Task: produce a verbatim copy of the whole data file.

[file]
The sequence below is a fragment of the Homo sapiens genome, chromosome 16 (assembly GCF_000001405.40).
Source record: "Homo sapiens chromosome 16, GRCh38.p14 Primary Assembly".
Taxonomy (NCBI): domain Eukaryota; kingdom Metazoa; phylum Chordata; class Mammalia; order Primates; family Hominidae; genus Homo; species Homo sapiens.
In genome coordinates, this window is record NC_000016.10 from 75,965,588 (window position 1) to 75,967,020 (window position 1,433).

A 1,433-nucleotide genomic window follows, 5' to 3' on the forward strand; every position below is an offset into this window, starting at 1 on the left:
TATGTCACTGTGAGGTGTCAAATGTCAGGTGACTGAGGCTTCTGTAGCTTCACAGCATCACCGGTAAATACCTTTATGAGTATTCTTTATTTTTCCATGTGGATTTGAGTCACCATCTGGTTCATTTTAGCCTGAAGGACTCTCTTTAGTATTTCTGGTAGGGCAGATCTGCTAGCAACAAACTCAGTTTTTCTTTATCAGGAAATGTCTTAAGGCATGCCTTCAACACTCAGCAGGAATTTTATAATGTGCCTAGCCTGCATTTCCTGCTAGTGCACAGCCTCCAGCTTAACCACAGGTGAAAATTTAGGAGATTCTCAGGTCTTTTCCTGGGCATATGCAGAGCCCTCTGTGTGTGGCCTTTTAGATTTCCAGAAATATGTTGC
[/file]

The sequence below is a fragment of the Homo sapiens genome, chromosome 16 (assembly GCF_000001405.40).
Source record: "Homo sapiens chromosome 16, GRCh38.p14 Primary Assembly".
Taxonomy (NCBI): domain Eukaryota; kingdom Metazoa; phylum Chordata; class Mammalia; order Primates; family Hominidae; genus Homo; species Homo sapiens.
In genome coordinates, this window is record NC_000016.10 from 75,965,588 (window position 1) to 75,967,020 (window position 1,433).

A 1,433-nucleotide genomic window follows, 5' to 3' on the forward strand; every position below is an offset into this window, starting at 1 on the left:
TATGTCACTGTGAGGTGTCAAATGTCAGGTGACTGAGGCTTCTGTAGCTTCACAGCATCACCGGTAAATACCTTTATGAGTATTCTTTATTTTTCCATGTGGATTTGAGTCACCATCTGGTTCATTTTAGCCTGAAGGACTCTCTTTAGTATTTCTGGTAGGGCAGATCTGCTAGCAACAAACTCAGTTTTTCTTTATCAGGAAATGTCTTAAGGCATGCCTTCAACACTCAGCAGGAATTTTATAATGTGCCTAGCCTGCATTTCCTGCTAGTGCACAGCCTCCAGCTTAACCACAGGTGAAAATTTAGGAGATTCTCAGGTCTTTTCCTGGGCATATGCAGAGCCCTCTGTGTGTGGCCTTTTAGATTTCCAGAAATATGTTGC